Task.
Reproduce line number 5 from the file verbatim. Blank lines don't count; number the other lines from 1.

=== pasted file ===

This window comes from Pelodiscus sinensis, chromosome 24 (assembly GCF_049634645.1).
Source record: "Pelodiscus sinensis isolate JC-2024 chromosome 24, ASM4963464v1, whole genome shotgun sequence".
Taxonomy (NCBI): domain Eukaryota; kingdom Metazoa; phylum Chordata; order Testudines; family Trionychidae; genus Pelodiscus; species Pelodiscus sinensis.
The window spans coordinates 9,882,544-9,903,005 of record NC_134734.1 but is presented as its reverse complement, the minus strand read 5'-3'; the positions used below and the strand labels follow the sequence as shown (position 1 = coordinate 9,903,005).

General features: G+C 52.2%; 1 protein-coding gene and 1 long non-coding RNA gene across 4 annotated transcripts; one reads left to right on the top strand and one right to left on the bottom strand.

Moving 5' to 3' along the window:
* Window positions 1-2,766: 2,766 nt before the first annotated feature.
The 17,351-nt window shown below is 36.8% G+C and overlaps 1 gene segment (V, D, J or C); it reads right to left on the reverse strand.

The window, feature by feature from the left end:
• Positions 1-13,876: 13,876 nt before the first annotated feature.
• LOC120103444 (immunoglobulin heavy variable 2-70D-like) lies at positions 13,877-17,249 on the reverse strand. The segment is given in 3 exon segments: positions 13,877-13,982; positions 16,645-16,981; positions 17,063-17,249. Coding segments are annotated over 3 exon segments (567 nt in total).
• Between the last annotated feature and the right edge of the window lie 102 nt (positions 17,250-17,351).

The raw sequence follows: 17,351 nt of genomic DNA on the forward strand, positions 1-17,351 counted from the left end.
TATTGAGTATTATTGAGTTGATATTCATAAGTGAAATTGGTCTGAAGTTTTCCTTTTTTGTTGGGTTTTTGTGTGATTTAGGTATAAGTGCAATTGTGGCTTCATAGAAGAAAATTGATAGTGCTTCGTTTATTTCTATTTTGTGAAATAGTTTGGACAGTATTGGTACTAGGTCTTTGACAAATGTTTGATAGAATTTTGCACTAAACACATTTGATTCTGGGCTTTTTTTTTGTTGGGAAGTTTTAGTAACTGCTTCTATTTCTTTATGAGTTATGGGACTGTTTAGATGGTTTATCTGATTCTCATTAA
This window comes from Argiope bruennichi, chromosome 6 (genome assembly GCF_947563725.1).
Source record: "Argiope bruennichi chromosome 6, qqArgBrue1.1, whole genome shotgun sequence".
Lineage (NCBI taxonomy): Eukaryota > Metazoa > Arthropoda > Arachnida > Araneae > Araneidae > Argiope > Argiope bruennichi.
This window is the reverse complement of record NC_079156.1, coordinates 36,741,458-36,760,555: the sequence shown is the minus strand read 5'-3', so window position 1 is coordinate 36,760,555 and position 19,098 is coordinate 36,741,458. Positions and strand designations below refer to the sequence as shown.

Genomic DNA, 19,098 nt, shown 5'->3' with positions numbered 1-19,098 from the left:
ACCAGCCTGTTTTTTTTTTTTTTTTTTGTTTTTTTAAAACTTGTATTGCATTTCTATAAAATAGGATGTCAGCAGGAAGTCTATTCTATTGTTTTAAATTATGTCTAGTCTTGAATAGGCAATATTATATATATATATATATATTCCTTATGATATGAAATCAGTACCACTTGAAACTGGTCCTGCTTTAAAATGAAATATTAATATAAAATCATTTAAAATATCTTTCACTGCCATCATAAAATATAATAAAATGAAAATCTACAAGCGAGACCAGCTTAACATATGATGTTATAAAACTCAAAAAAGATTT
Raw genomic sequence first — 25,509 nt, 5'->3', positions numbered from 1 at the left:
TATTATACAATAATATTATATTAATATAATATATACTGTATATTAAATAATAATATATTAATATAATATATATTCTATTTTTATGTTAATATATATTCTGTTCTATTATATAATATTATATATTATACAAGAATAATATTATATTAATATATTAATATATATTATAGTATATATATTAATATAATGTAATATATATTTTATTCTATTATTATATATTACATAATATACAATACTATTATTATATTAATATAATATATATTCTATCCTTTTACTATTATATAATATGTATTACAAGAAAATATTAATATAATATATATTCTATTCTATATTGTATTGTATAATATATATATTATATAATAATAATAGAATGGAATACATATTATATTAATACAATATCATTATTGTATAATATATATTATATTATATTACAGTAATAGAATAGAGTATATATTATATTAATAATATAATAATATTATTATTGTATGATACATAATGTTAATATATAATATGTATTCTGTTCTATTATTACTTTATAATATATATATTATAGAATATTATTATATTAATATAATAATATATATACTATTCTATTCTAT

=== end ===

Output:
General features: G+C 52.2%; 1 protein-coding gene and 1 long non-coding RNA gene across 4 annotated transcripts; one reads left to right on the top strand and one right to left on the bottom strand.